Thursday, April 19, 2018

Unmasked by the Marquess by Cat Sebastian Blog Tour

The one you love…

Robert Selby is determined to see his sister make an advantageous match. But he has two problems: the Selbys have no connections or money and Robert is really a housemaid named Charity Church. She’s enjoyed every minute of her masquerade over the past six years, but she knows her pretense is nearing an end. Charity needs to see her beloved friend married well and then Robert Selby will disappear… forever.

May not be who you think…

Alistair, Marquess of Pembroke, has spent years repairing the estate ruined by his wastrel father, and nothing is more important than protecting his fortune and name. He shouldn’t be so beguiled by the charming young man who shows up on his doorstep asking for favors. And he certainly shouldn’t be thinking of all the disreputable things he’d like to do to the impertinent scamp.

But is who you need…

When Charity’s true nature is revealed, Alistair knows he can’t marry a scandalous woman in breeches, and Charity isn’t about to lace herself into a corset and play a respectable miss. Can these stubborn souls learn to sacrifice what they’ve always wanted for a love that is more than they could have imagined?

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Book 1
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“Regardless,” Charity said, “it would be odd if I refused his invitation to join his club. I didn’t drink all that much, and I didn’t lose any money at the tables. I promise that there’s nothing for you to worry about.” At least, nothing more than the usual. “Besides, since when do you object to a gentleman having a bit of harmless fun?”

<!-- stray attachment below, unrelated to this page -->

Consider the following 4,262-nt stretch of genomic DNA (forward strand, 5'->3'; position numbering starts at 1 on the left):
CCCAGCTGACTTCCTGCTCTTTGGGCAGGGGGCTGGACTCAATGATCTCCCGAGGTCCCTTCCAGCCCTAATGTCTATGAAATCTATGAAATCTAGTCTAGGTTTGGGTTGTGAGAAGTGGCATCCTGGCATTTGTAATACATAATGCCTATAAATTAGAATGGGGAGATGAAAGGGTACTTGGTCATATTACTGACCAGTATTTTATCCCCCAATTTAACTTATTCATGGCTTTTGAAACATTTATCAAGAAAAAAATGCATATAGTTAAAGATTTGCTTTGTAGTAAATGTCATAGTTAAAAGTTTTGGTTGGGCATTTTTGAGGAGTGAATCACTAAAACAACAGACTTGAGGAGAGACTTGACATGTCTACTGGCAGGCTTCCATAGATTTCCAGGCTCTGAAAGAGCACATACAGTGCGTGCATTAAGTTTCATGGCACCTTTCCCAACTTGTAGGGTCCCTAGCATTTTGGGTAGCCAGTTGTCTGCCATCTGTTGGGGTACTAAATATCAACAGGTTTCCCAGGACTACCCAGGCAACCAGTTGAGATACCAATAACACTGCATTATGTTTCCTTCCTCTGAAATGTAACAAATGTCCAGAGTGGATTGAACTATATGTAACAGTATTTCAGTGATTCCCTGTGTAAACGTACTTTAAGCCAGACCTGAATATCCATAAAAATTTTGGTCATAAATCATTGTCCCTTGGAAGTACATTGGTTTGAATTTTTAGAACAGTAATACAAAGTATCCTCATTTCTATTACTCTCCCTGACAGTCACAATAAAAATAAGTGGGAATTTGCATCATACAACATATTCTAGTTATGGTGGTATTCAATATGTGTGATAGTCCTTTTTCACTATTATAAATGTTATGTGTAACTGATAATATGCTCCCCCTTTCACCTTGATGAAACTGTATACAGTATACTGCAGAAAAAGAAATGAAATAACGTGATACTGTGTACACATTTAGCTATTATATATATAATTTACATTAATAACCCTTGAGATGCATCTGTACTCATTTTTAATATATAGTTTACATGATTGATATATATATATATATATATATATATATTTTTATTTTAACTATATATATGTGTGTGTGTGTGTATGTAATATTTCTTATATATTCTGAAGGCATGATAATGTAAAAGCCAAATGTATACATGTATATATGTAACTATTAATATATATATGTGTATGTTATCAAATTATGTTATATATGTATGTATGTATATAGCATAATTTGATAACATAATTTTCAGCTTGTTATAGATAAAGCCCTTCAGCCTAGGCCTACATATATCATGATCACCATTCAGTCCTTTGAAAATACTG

Louisa stared at her, mouth hanging open. “Charity, you are not
Charity felt herself blush. It wasn’t as if she could protest, but the fact of the matter was that she felt more like a gentleman than she did anything else. Cheeks hot, she said, “You know what I meant.”

They stood there for a moment, regarding one another—Louisa in her white dressing gown and hair in curling papers, Charity in rumpled evening clothes, cravat rakishly askew.

“What are you going to do after I marry, Charity?” Louisa asked, breaking the silence.

“I don’t know.” Charity glanced away from Louisa’s face, taking in the peeling paint on the door frame. “There’s the gamekeeper’s cottage at Fenshawe. I could stay there,” she said, knowing it for a lie.

Louisa wrapped her dressing gown tightly around her. “But we won’t own Fenshawe after Cousin Clifton inherits.”

The “we” was generous. Charity had never owned anything, least of all the estate of Fenshawe. Robbie had owned it. And since it had been entailed, it ought to have passed to his cousin. But when Robbie died, Charity had already been attending Cambridge under his name. Her thoughts muddled by grief and confusion, it didn’t seem so terrible to keep quiet about Robbie’s death and step into his shoes at home as well. The cousin, living in Dorset, could be kept in ignorance.

Sometimes when Charity was having a hard time falling asleep, she tried to think of exactly how many laws she had broken, how many ways she ought to have been hanged or transported. But Robbie had scarcely any property that wasn’t entailed. Louisa, not yet sixteen, would have been destitute and homeless. For the two years since Robbie’s death, they had stinted and scraped together enough money out of the estate’s income to fund this season in London and put together a modest dowry for Louisa. The plan was for Louisa to marry and then they would figure out a way to set things right, to let the cousin inherit and to allow Charity to go back to being herself.

Whoever that was.

“I could live with you, after your marriage,” Charity countered, already knowing that it could never happen.

“You know I'd love nothing more,” Louisa said, and Charity believed it. “But I just realized that whoever I marry will recognize you as my brother. You can’t very well put on a gown and hope nobody notices the resemblance.”

Charity had known that from the beginning. There could be no happy ending to this deception. Even when Robbie was alive and healthy and brash and persuasive, she had understood that if she went to Cambridge in his stead there would be no going back to being plain Charity.

Even if there were, she didn’t want any part of it. There would be no more gowns, no more floors to scrub.